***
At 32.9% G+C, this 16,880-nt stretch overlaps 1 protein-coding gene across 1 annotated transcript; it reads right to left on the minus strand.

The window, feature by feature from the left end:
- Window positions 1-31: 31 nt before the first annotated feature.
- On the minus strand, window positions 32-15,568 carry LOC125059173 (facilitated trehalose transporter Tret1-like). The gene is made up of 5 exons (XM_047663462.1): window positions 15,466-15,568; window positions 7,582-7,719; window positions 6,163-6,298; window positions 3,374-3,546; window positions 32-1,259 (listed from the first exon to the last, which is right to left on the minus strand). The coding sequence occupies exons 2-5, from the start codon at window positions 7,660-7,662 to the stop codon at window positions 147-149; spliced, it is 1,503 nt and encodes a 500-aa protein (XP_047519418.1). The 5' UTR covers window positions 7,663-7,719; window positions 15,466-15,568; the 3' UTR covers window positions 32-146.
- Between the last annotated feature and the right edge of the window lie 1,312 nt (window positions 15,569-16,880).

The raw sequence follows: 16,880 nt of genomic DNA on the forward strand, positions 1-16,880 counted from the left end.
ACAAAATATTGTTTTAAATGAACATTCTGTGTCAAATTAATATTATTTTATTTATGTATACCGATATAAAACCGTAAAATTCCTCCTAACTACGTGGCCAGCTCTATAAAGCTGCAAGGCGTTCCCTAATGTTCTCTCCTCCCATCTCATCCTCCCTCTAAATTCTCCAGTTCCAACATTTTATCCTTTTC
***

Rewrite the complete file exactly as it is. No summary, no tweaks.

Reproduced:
At 32.9% G+C, this 16,880-nt stretch overlaps 1 protein-coding gene across 1 annotated transcript; it reads right to left on the minus strand.

The window, feature by feature from the left end:
- Window positions 1-31: 31 nt before the first annotated feature.
- On the minus strand, window positions 32-15,568 carry LOC125059173 (facilitated trehalose transporter Tret1-like). The gene is made up of 5 exons (XM_047663462.1): window positions 15,466-15,568; window positions 7,582-7,719; window positions 6,163-6,298; window positions 3,374-3,546; window positions 32-1,259 (listed from the first exon to the last, which is right to left on the minus strand). The coding sequence occupies exons 2-5, from the start codon at window positions 7,660-7,662 to the stop codon at window positions 147-149; spliced, it is 1,503 nt and encodes a 500-aa protein (XP_047519418.1). The 5' UTR covers window positions 7,663-7,719; window positions 15,466-15,568; the 3' UTR covers window positions 32-146.
- Between the last annotated feature and the right edge of the window lie 1,312 nt (window positions 15,569-16,880).

The raw sequence follows: 16,880 nt of genomic DNA on the forward strand, positions 1-16,880 counted from the left end.
ACAAAATATTGTTTTAAATGAACATTCTGTGTCAAATTAATATTATTTTATTTATGTATACCGATATAAAACCGTAAAATTCCTCCTAACTACGTGGCCAGCTCTATAAAGCTGCAAGGCGTTCCCTAATGTTCTCTCCTCCCATCTCATCCTCCCTCTAAATTCTCCAGTTCCAACATTTTATCCTTTTC